Court sets rules ahead of anti-gay law petition hearing

Photo combo (L-R): Budama North East MP Fox Odoi-Oywelowo, former Makerere University lecturer of law Prof Sylvia Tamale and journalist Andrew Mwenda. PHOTOS/ FILE/ COURTESY  

What you need to know:

  • According to the petitioners, the Anti-Homosexuality Act, 2023 alters a 2014 Constitutional Court decision which nullified a similar la. 

The Constitutional Court has set five guidelines which will be followed in the run-up to the hearing of a petition challenging the enactment of the anti-gay law.

The guidelines states that the Attorney General, the sole respondent in the petition, is required to come up with a joint scheduling memorandum in which brief facts of the petition will be highlighted, issues to be resolved and lists of authorities from each party which will be used during the hearing. 

The parties are also supposed to file legal arguments on points of law, and the Attorney General to file his brief facts by September 19, and in case of a rejoinder, it should be filed by September 26.

“The court will then hear the conferencing inter-parties on October 2, at 10am. Thereafter, the outcome of the conferencing session will be forwarded to the head of the court for directions on the way forward in relation to the quick disposal of the appeal/petition,” the court’s conferencing notes, which were released yesterday, read in part.

According to the petitioners, the Anti-Homosexuality Act, 2023 alters a 2014 Constitutional Court decision which nullified a similar law and is, therefore, inconsistent with Article 92 of the Constitution.

They argue that the Anti-Homosexuality Act, 2023 was passed within a record period of six days instead of the 45-day period provided by the rules of Parliament.

“The expediency and speed with which the Anti Homosexuality Act was passed denied the people of Uganda exercise of their power and sovereignty in contravention of Articles 1 (1), (2) and (3) of the Constitution,” the petition reads in part.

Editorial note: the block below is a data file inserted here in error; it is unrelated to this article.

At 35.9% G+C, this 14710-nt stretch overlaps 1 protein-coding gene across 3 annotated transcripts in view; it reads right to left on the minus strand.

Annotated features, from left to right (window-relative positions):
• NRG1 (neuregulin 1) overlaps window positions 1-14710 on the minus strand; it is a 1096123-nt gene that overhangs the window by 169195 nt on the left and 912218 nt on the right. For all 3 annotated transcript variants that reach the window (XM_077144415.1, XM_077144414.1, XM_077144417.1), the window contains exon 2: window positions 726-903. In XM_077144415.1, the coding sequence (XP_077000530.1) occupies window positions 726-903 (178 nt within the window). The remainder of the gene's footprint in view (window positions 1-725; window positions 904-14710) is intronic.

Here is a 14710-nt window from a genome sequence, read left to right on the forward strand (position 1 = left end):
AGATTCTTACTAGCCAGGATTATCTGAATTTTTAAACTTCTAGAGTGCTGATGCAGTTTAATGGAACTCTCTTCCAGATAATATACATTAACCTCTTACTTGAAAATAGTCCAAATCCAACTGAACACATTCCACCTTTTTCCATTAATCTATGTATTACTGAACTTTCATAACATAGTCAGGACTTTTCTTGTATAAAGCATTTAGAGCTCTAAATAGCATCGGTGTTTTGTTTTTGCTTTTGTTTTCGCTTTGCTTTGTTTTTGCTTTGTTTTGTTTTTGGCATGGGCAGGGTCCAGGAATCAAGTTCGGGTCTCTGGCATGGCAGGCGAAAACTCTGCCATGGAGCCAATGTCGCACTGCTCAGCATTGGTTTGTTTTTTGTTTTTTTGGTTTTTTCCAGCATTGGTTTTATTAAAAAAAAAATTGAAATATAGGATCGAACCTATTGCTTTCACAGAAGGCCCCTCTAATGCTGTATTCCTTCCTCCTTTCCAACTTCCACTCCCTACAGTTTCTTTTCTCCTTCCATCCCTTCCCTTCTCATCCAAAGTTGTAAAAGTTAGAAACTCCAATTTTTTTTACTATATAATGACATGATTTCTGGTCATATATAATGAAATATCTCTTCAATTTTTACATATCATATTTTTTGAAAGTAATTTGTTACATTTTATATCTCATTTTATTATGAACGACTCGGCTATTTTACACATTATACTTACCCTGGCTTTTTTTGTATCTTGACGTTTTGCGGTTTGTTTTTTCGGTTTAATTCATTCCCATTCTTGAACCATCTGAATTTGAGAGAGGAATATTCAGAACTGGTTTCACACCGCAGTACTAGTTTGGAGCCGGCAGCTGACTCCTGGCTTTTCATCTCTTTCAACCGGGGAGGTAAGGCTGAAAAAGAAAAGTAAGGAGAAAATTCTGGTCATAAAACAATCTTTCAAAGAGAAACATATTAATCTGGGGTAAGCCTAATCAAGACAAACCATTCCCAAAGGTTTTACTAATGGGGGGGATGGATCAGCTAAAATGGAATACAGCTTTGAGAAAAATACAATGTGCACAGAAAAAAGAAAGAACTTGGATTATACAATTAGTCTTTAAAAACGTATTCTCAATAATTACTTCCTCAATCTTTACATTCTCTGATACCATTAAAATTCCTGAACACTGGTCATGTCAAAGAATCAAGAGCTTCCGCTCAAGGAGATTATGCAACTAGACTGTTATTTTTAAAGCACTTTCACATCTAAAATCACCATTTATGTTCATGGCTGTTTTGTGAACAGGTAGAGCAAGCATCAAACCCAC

Prior to enactment of the law, Mr Odoi, a former legal counsel to President Museveni, was very vocal about it and even came up with a minority report which he tabled before Parliament. The pre-hearing of the petition was held yesterday.

The Attorney General in his defence said: “The provisions of the Anti-Homosexuality Act, 2023 are not inconsistent with or in contravention with the provisions of the Constitution, international treaties, covenants, conventions and declarations.”

The AG added that the legislation does not alter the 2014 decision by the Constitutional Court, saying: “The decision/judgment ...was based on the lack of quorum and did not go to the substance of the legislation.”

He added that the Act was passed by Parliament after conducting wide consultations with the public and their representatives in the form of written and oral memoranda.

About the law
The Anti-Homosexulity Act, 2023 prescribes tough penalties for various offences including participating in, promotion, facilitation and failure to report acts of homosexuality.

Penalties range from death for aggravated homosexuality to imprisonment not exceeding 20 years.